Thursday, September 16, 2010

Amazing Adult Fantasy #7

No, not that kind of fantasy. As you can see, Stan was already attempting to shed the image of comic books as trash entertainment for kids; it was an attempt that would fail for most of the rest of the 1960s, but would prove successful years later.

As you can see, the cover advertises five stories, and therefore the tales are quite compact. The opener is a pretty standard sci-fi plot about the man who discovers an alien ship has landed and that the alien is loose among us. As is typical in such stories, the man has trouble convincing people:

But when he shows a professor the alien log book, the academic is convinced:

But that's not the case, as the final page reveals:

Comments: A superb twist ending.

The second story concerns a wealthy man who's worried that Earth will end in a nuclear war, so he builds an underground bomb shelter. Sure enough, his sensitive instruments detect heavy blasts above ground. Eventually, he ventures out to
Comments: I don't know how popular these bomb shelters actually were in the late 1950s and early 1960s; I grew up during that era and I've never seen one. They certainly were commonly encountered in popular fiction and on TV, and one thing was very constant. The people who owned them were invariably portrayed as narrow and small-minded idiots.

The third story concerns a young woman in Salem during the witch trials. She is suspected of practicing the dark arts. But her boyfriend Ben believes in her innocence and manages to convince the judges that she is not guilty. As they ride to be married, their horse is startled and the girl is injured. If she does not get treatment quickly she will be crippled for life. Fortunately Ben can get help:

Comments: Short (three pages), and now that we are expecting the twist ending, a bit predictable.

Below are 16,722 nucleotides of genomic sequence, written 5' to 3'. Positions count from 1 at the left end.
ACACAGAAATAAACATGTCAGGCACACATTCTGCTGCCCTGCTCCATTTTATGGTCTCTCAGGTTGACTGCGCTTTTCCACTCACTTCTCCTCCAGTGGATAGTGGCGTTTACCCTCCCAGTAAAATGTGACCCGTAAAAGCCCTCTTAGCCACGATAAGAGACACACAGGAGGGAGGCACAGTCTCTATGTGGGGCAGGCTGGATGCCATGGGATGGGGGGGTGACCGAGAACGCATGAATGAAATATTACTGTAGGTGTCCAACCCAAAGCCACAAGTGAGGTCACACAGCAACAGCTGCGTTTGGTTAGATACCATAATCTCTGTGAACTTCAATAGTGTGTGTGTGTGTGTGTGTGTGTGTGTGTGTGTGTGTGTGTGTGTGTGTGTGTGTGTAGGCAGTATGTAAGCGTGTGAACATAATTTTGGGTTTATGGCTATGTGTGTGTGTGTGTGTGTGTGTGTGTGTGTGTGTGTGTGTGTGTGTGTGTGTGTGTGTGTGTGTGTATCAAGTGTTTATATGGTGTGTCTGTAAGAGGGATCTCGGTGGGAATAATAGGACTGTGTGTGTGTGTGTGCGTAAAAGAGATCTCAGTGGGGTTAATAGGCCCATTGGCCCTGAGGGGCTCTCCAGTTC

Story four is a time travel paradox tale. A crook kills a security guard while fleeing from a robbery and finds himself on the front page of the newspaper. But he notices a story about a professor inventing a time travel device. As in the DC stories of the time, the machine is encased in a glass bubble. He goes back in time. It's the perfect escape. But a man back there seems to recognize him, so he kills the man, and suddenly finds himself back in 1961. It turns out he killed the professor, back before the time machine was invented:

Comments: Cute story, although it really makes no sense that the professor would recognize him.

In the finale, a spaceship lands on Earth. Are the aliens friendly or evil? Men try communicating with them, but are unable to make sense of their customs or language, and it looks like things will end badly. But a boy in the crowd wants to exchange toys:

Comments: Popular fiction regarding aliens seemed to vary between the horrible alien invaders, and the horrible humans who suspected our alien friends-to-be; compare and contrast the first story in this issue and the last one.

Overall the comic is quite entertaining and of course the Steve Ditko art is scrumptious. Incidentally, this comic would have appeared on the newsstands at about the same time as Fantastic Four #1, and of course a later issue of Amazing Adult Fantasy (rechristened Amazing Fantasy) would be the launching pad for Spiderman.


NES Boy said...

Hey Pat, has a comment on the cover of this book:

Steve Does Comics said...

I remember reading the first story reprinted in an Alan Class comic when I was a kid. I was never sure why an alien spy was running round in his underpants but I love Ditko's art regardless.

wingcomx said...

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Scott said...

You missed mentioning how the first story was reprinted, sort of, in Marvel: the Lost Generation #11, substituting a pre-FF Reed Richards for Ditko's creepy-looking scientist.